Next step is to revitalize the general counsel’s office to align with the new structure
The Ontario Securities Commission has undergone significant structural and governance changes following recent recommendations from the Ontario Capital Markets Modernization Taskforce which resulted from the proclamation of the Securities Commission Act, 2021. These changes include splitting the chair and Chief Executive Officer role into two distinct positions, and the separation of the regulatory and adjudicative functions at the OSC - an independent Crown agency that regulates Ontario's capital markets.
As a member of the advisory committee supporting the task force, Naizam Kanji played a significant role in implementing these changes together with his colleagues. He also served as liaison between the OSC and the Ministry of Finance.
“The goal is to create a more modern and stronger and more effective OSC that is not just independent in its tribunal work, but also has a more modern governance structure with a separate chair, CEO and a board that is overseeing the strategic and policy functions of the OSC,” says Kanji, who earned the title of general counsel at the OSC in 2020.
“I’m really proud of that and the seamless way it occurred, such that we feel our stakeholders have not noticed any negative outcome from these changes,” he adds.
Kanji joined the OSC in 2000 as a junior lawyer in the mergers & acquisitions team in the corporate finance branch. After rising through the ranks, he went on to create a separate office of mergers & acquisitions where he became the director. After becoming comfortable in that role, he was given opportunities to expand his remit beyond M&A, such as leading the OSC’s burden reduction task force.
When he rose to wear the general counsel’s hat in 2020, Kanji took on a multi-layered and complex role. Not only does he manage the typical duties of a general counsel at a corporation such as drafting bylaws and defending the corporation from litigation responsibilities, but he also has the additional obligations of a GC at a public sector body, which include navigating directives for everything from procurement to expenses to negotiating a Memorandum of Understanding with the Minister of Finance every five years.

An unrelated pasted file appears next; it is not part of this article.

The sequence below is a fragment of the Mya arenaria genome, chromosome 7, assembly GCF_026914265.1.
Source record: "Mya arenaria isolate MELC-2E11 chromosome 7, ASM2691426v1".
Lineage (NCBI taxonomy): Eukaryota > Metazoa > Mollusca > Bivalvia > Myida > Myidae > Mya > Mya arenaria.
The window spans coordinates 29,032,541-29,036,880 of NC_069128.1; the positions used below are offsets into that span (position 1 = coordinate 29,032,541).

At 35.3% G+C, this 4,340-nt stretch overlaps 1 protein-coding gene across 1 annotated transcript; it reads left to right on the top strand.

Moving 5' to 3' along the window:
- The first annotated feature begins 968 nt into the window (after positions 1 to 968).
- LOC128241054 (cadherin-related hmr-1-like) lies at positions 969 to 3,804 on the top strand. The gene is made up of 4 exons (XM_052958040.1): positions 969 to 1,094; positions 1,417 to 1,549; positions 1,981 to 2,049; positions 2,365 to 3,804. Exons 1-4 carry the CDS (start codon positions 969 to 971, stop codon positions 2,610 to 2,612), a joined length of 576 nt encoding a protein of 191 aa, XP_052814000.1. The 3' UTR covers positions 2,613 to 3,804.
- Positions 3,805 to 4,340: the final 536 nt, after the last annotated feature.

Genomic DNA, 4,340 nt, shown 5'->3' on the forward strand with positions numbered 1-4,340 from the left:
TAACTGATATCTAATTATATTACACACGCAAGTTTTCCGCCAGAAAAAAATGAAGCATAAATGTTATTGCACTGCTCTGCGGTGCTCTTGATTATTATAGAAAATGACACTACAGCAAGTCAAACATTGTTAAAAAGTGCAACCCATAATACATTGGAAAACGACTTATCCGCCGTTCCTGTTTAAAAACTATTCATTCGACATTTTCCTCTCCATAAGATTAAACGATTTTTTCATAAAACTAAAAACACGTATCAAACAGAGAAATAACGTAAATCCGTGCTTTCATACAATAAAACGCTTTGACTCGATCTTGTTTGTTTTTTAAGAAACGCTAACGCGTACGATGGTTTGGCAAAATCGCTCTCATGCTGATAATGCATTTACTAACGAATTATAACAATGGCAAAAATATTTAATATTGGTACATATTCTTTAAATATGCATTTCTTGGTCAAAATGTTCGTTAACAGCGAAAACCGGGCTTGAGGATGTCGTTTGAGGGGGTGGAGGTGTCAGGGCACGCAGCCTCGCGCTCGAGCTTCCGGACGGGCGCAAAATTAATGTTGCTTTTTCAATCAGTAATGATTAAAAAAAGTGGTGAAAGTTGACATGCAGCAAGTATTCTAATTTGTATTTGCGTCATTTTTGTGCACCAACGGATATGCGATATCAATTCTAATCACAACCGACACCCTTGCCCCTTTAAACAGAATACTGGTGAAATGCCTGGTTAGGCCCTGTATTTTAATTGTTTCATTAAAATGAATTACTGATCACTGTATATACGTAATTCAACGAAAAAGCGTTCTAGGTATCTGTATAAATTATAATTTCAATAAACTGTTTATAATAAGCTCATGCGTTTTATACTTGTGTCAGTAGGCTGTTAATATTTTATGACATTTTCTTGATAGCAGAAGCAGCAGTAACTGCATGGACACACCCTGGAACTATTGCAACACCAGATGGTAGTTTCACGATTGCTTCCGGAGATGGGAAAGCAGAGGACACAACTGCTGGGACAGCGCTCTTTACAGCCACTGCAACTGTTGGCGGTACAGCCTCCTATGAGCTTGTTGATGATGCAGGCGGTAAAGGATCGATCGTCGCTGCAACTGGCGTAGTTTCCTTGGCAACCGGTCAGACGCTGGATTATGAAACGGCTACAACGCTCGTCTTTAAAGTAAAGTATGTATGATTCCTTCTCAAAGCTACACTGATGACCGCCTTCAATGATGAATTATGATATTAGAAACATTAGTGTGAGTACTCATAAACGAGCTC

The OSC is regulated with a very specific mandate, so Kanji is also responsible for advancing that mandate and ensuring the commission is working within that mandate at all times. In addition, Kanji acts as a senior legal advisor to the commission, to the executive, to the board and staff, providing advice on all legal policy, risk management and strategic issues. He oversees the general counsel’s office which does the day-to-day work on specific corporate, public sector and regulatory responsibilities, and oversees the collection process for the OSC and the allocation of money that is collected.
Among its many roles, the general counsel’s office – consisting of around 20 people – is currently focused on the crypto sector and defining the OSC’s jurisdiction within the crypto space and determining appropriate parameters. They also provide support to those in compliance and enforcement work with regard to crypto.
Kanji is also keeping an eye on changing expectations with institutional investors in the environmental, social and governance space.
“The general counsel’s office is assisting in the rulemaking around materiality and trying to understand the meaning of materiality and how broadly the concept is viewed from an ESG perspective,” he says.
Working with a team that appreciates and supports the mandate and objectives of the OSC as a public interest entity makes Kanji’s job easier, he says.
“That makes for a really good base on which to be a manager and leader because you have this purpose-filled mandate that the staff strongly believe in, so then your job becomes to help them be effective in supporting that mandate and empowering them to do so,” Kanji says.
Looking ahead, one of Kanji’s major goals is to conduct a strategic review of the general counsel’s office to ensure it is aligned with the newly transformed OSC.
“I think it’s important for the general counsel’s office to be revitalized and renewed, and to involve the team and internal stakeholders in that process,” says Kanji. “We’re doing a real 360 review of what we do, how we do it, why we do it, and where we can do better to really create this general counsel’s office of the future.”